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ROSENBLATT V. JOHNSTON, 104 U. S. 462 (1881)
U.S. Supreme Court
Rosenblatt v. Johnston, 104 U.S. 462 (1881)
Rosenblatt v. Johnston
104 U.S. 462
The personal property of an insolvent national bank in the hands of a receiver appointed pursuant to sec. 5234 of the Revised Statutes is exempt from taxation under state laws.
This is a bill in equity, filed Sept. 30, 1880, by Rosenblatt, collector of the City of St. Louis, against Johnston, receiver of the National Bank of the state of Missouri.
The bank was duly incorporated pursuant to the act of Congress of June 3, 1864, c. 106, 13 Stat. p. 99, and the acts amendatory thereof, and had its situs in that city. It suspended payment June 9, 1877. Shortly thereafter Johnston was, by the Comptroller of the Currency, appointed such receiver. Hİ then took possession of its assets, and disposed of them in the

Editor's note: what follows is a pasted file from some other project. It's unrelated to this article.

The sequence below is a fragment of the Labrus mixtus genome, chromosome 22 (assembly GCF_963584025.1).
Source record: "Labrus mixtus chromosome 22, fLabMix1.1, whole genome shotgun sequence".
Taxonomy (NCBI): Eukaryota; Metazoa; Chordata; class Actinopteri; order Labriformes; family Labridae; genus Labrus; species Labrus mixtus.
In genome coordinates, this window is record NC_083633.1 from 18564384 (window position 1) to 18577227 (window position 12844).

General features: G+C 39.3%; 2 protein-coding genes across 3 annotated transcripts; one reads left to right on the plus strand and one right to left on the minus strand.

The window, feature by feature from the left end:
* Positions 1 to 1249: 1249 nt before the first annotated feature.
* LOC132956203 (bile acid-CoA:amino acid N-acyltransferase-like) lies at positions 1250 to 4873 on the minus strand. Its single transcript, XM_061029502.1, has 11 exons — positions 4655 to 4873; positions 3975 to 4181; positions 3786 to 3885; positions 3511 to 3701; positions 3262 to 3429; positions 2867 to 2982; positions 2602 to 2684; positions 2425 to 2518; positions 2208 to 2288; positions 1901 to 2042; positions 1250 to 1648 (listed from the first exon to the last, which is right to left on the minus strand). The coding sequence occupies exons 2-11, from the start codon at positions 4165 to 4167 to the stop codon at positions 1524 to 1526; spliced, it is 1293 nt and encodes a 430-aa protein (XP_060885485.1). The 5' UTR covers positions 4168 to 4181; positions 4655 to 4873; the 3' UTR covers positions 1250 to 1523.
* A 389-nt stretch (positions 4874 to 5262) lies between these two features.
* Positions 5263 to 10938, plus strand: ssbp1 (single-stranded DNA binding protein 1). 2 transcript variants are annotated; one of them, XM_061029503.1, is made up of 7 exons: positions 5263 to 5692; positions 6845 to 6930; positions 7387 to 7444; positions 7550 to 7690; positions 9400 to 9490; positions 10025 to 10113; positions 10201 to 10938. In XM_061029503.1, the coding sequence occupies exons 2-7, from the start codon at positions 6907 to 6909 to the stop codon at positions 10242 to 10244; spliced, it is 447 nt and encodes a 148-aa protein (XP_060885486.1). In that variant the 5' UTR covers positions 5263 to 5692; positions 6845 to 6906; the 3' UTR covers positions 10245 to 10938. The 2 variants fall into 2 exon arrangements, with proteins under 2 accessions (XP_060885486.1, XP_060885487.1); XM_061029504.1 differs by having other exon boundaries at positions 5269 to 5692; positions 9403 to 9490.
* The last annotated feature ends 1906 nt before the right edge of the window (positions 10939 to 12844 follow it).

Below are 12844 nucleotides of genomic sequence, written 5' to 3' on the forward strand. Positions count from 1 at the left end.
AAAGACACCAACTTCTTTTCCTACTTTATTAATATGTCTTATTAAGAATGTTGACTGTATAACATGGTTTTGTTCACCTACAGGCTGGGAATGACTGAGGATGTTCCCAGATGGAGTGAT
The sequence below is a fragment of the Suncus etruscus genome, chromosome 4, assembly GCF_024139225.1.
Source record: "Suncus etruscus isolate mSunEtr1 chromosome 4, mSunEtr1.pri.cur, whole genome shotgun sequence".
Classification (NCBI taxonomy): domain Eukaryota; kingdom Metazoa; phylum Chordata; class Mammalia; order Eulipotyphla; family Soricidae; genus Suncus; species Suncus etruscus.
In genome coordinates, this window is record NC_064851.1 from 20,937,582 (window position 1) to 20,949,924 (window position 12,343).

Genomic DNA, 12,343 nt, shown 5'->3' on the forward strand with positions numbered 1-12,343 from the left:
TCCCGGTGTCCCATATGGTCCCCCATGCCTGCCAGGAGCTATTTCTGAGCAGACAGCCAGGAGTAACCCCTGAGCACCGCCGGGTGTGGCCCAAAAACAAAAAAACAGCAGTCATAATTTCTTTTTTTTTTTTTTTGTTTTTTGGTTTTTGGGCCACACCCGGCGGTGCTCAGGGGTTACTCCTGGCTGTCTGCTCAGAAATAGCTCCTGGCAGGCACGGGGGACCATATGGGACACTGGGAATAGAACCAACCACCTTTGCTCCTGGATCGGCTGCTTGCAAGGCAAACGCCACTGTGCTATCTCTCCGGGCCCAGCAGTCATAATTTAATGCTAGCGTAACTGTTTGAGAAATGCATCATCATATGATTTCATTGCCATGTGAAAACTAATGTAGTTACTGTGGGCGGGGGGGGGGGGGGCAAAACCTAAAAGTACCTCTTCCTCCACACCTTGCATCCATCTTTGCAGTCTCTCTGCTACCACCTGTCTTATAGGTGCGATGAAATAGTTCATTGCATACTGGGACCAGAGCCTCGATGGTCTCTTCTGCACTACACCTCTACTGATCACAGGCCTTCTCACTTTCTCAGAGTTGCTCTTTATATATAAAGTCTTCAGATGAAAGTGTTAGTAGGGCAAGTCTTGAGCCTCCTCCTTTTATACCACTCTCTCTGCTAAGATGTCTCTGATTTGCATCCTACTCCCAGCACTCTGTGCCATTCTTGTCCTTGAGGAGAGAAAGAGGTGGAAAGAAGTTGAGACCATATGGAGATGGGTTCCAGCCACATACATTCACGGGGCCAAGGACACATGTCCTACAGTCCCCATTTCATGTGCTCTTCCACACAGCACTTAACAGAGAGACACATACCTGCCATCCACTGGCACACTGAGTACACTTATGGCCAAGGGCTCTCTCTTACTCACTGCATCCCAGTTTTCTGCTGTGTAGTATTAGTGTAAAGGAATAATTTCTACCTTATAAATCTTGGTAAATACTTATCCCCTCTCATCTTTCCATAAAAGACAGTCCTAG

settlement of its liabilities. The bill avers that while in his hands the assets were subject to taxation under the laws of that state for the support of the state government, the government of the city, and the public schools, in like manner and to the same extent and effect as all other taxable personal property in the city during the same period; that the assessment of taxes for the years 1877 and 1878 was duly made; that the fund in his hands in sufficient to pay them, and that the shares of the bank since his appointment have been absolutely worthless. It prays for an order upon him to pay the taxes out of that fund, and for general relief.
The court sustained a demurrer to the bill, and Rosenblatt appealed.
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